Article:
Ryan A. Macke and Katie S. Nason, nasonks/at/upmc.edu

It is generally agreed that BE and esophageal adenocarcinoma (EAC) develop as a result of exposure of the distal esophagus to gastroesophageal reflux. However, there is significant debate regarding which components of the refluxate are necessary and/or sufficient to produce BE/EAC. Specifically, the question of whether Barrett’s carcinogenesis is related to increased acid level, bile reflux, or both remains a topic of great interest. Although acid reflux has been widely accepted as playing a key role, the necessity and sufficiency of biliary and pancreatic reflux (duodenoesophageal reflux [DER]) in BE/EAC pathogenesis has remained controversial. As with other cancers, animal models have been critically important in efforts to further elucidate the role of DER in the pathophysiology.

The ideal animal model for BE/EAC pathogenesis would possess anatomic, physiologic, and genetic similarities to humans. It has been proposed that a model with a naturally occurring squamocolumnar junction (SCJ) at the gastroesophageal junction (GEJ) and deep esophageal submucosal glands would best mimic the human esophagus. However, only a handful of animals meet these requirements and none of the models, except primates, develop BE/EAC spontaneously.

Fortunately, successful induction of EAC has been accomplished in mice, rats, and dogs (Table 1). Surgical manipulation of the foregut is the primary method used to induce epithelial metaplasia and carcinogenesis of the esophagus in animal models.

Table 1
Anatomic and physiologic similarities of the foregut in animal models as well as pathogenesis and histopathology of esophageal cancers in these animals

To facilitate focused analysis of the potentially harmful effects of different degrees and types of reflux (gastric, duodenal, pancreatic, and combinations thereof), a variety of foregut operations have been developed. Li et al. provides a useful review of some of the procedures traditionally used and their applications to guide researchers in the creation of future models1 (Table 2).

Table 2
Summary of surgical procedures in reflux esophageal injury models

In the majority of studies, chemical carcinogens have been used to induce esophageal cancer in surgically manipulated animals models, most notably 2,6-dimethylnitrosamine and methyl-n-amylnitrosamine. 2 The results of these studies, however, have been largely contradictory and appear to be strongly influenced by the surgical manipulations used and the degree and types of reflux that are induced.3 In studies using the nitrosamine carcinogens, EAC comprised half of the tumors in rats with DER, while only ESCC was induced in those with GER.2,3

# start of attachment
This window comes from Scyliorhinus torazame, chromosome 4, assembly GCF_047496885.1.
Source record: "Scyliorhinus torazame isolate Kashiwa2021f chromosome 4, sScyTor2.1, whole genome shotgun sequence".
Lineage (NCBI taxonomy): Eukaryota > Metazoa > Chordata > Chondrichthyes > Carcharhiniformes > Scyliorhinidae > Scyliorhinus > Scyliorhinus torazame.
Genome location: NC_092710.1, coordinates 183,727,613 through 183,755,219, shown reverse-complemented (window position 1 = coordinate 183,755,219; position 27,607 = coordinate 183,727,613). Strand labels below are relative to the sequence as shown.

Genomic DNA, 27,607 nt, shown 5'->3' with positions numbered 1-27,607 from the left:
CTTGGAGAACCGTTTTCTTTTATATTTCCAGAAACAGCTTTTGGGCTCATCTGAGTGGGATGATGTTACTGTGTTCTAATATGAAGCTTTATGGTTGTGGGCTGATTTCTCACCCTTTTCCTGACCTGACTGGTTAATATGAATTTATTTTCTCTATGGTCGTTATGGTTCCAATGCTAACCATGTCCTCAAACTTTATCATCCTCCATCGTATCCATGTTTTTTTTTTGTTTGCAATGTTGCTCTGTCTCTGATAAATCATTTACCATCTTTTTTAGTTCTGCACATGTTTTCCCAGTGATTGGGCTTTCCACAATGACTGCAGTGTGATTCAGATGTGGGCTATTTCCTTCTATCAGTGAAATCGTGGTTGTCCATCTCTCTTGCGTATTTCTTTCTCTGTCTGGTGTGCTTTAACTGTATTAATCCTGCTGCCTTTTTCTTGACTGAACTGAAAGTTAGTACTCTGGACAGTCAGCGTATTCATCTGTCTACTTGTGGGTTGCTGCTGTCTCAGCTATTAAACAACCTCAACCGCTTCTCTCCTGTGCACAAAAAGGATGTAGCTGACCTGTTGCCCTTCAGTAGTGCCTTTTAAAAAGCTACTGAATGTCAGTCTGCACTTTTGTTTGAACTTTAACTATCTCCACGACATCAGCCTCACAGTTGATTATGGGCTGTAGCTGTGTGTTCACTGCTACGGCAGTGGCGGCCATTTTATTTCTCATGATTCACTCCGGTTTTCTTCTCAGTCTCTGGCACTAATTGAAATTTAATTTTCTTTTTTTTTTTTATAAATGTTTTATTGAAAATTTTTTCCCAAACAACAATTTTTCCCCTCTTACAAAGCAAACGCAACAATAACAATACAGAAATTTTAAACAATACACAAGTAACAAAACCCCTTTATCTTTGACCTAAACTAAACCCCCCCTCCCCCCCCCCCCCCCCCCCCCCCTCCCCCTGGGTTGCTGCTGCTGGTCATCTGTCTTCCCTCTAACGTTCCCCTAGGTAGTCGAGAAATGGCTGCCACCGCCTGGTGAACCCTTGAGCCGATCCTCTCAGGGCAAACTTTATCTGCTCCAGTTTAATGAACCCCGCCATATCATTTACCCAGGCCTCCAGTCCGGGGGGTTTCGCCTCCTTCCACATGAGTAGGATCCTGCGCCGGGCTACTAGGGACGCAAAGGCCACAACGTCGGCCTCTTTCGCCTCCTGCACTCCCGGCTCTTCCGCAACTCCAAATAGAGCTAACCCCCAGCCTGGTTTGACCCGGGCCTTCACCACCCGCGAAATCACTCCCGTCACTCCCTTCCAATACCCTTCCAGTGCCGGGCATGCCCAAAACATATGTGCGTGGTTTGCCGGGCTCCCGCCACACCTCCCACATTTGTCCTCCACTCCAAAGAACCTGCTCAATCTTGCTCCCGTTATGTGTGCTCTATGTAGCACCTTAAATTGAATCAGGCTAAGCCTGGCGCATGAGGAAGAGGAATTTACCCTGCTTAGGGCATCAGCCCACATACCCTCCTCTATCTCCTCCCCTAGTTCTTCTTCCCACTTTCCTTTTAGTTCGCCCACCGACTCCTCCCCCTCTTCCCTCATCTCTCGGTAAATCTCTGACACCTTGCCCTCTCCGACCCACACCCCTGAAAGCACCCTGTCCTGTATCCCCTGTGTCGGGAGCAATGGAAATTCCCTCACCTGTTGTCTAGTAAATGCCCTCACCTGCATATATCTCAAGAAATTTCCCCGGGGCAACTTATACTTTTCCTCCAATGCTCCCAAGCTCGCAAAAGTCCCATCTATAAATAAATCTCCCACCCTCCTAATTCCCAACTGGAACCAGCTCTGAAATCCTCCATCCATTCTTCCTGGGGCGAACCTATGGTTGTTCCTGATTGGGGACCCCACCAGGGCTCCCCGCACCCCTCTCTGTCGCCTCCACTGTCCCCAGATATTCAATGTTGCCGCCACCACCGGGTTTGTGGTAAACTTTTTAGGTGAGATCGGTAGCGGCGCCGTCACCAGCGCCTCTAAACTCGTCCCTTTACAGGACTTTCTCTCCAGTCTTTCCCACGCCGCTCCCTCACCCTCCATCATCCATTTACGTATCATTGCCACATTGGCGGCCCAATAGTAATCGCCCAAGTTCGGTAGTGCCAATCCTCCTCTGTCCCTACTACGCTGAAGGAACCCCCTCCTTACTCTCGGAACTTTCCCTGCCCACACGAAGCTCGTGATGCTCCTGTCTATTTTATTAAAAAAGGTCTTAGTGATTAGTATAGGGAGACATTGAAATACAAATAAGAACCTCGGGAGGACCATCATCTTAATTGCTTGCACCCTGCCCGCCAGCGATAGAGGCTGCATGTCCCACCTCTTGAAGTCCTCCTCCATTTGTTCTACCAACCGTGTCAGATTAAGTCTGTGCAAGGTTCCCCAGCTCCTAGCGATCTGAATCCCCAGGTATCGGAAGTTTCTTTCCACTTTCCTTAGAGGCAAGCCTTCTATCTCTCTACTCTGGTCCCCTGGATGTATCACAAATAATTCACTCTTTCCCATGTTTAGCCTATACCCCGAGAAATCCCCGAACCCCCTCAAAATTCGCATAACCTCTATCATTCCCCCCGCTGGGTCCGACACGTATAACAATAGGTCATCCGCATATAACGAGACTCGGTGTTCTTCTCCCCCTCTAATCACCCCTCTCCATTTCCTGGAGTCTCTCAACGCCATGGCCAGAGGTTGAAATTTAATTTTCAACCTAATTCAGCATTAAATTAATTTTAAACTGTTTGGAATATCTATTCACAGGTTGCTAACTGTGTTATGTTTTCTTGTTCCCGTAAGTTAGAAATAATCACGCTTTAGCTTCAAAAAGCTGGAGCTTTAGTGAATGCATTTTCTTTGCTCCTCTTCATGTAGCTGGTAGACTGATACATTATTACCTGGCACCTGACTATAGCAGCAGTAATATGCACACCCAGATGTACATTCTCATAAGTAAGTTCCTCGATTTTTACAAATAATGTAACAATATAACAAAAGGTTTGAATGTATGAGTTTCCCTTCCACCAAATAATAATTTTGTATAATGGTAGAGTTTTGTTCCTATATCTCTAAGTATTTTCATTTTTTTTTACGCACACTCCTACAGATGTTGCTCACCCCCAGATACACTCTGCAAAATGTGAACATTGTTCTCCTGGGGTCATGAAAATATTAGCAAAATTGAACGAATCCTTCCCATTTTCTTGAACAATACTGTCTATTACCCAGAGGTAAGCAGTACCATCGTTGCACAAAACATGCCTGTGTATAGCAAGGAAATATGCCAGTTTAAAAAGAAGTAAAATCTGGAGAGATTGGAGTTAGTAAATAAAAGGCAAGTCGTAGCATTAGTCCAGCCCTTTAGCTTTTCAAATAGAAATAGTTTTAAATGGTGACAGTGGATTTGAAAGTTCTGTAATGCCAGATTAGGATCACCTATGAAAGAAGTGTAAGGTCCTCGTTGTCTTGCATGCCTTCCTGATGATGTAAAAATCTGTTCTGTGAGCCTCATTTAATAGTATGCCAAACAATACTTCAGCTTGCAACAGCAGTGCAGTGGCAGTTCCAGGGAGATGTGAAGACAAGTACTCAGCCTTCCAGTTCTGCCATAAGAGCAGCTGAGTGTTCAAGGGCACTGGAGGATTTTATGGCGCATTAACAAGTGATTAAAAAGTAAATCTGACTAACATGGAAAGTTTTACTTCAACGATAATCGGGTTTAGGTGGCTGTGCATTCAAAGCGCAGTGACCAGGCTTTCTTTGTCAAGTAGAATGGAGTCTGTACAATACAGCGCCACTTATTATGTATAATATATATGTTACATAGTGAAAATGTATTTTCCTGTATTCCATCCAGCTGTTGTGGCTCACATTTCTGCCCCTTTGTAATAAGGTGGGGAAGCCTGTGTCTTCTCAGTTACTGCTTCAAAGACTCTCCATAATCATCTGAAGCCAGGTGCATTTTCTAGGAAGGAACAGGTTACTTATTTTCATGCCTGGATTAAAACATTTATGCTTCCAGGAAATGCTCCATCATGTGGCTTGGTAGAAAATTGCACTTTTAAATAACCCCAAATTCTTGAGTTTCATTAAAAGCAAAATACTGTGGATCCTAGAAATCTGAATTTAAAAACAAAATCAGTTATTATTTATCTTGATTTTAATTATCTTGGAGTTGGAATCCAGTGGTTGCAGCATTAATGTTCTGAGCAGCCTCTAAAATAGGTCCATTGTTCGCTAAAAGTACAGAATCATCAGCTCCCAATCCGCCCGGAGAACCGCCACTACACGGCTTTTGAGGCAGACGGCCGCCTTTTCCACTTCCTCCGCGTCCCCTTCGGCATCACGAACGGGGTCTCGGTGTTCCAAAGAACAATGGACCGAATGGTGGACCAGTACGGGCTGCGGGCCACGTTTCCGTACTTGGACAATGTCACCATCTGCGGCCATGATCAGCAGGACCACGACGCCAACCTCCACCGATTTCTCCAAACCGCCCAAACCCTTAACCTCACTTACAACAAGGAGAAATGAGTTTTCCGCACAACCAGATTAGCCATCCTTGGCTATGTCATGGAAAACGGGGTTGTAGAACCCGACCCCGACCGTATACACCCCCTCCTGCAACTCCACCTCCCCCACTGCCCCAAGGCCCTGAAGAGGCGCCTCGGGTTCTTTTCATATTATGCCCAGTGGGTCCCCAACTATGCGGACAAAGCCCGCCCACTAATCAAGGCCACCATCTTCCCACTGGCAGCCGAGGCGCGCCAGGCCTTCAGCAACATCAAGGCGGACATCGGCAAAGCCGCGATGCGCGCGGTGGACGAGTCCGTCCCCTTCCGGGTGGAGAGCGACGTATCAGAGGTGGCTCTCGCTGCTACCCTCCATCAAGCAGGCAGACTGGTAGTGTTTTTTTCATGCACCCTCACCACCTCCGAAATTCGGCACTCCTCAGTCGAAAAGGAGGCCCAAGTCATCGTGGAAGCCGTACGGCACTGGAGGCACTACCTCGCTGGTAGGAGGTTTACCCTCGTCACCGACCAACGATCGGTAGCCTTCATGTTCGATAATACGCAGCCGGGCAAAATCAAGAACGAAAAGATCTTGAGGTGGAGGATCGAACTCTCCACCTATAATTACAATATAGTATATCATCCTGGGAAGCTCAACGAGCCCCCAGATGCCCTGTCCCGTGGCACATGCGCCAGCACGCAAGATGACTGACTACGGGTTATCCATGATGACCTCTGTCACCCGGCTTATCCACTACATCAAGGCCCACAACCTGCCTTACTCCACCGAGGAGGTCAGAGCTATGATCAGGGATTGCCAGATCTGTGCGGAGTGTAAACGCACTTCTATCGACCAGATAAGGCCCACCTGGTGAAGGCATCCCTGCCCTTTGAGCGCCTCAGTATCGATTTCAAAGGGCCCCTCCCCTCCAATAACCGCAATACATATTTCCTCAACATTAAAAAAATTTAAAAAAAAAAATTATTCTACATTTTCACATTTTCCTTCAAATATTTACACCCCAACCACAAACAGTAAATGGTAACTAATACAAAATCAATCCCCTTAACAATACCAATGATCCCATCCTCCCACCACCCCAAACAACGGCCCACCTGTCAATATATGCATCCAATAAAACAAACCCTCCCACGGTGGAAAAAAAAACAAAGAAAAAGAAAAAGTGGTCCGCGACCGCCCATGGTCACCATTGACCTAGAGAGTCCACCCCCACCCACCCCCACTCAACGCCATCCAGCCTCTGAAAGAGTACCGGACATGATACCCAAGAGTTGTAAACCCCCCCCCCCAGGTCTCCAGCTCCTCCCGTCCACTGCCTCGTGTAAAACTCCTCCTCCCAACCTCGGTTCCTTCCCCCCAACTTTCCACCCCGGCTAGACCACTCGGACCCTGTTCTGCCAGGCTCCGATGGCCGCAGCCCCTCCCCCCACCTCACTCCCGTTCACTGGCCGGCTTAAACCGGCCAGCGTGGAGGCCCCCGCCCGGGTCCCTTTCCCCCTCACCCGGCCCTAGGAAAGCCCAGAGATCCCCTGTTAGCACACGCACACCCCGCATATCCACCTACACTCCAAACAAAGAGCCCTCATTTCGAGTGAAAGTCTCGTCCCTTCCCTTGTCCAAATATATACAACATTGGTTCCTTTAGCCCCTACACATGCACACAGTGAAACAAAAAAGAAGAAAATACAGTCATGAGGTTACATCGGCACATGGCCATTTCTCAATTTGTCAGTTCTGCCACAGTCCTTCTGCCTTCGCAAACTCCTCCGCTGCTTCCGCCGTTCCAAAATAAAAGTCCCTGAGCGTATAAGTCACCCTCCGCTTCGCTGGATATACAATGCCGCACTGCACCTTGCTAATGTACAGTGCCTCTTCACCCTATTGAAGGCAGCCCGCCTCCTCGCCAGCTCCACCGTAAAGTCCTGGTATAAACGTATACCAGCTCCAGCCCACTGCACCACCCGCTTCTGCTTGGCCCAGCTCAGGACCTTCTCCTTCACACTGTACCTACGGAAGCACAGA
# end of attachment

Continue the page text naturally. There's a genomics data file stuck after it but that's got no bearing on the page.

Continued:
In at least one study, an increasing prevalence of EAC was seen with a decreasing ratio of GER relative to DER (i.e., partial versus total gastrectomy). This finding suggests that GER may be protective in the face of DER. Interestingly, the highest prevalence of EAC in this study was in the group with only DER.3

These findings conflict with the results of other experiments, however, and further exploration is warranted. For example, Yamashita et al. used carcinogen with surgically created biliary, pancreatic, or pancreaticobiliary reflux in a rat model to induce esophageal carcinogenesis.4

GER was excluded in this model. In contrast to other studies, EAC was not induced, with all the carcinomas being ESCC. Also, biliary reflux alone did not induce a significantly higher prevalence of malignancies compared to controls, whereas pancreatic and pancreaticobiliary reflux did have a higher cancer prevalence. Finally, the necessity of an added carcinogen to induce cancer has been challenged.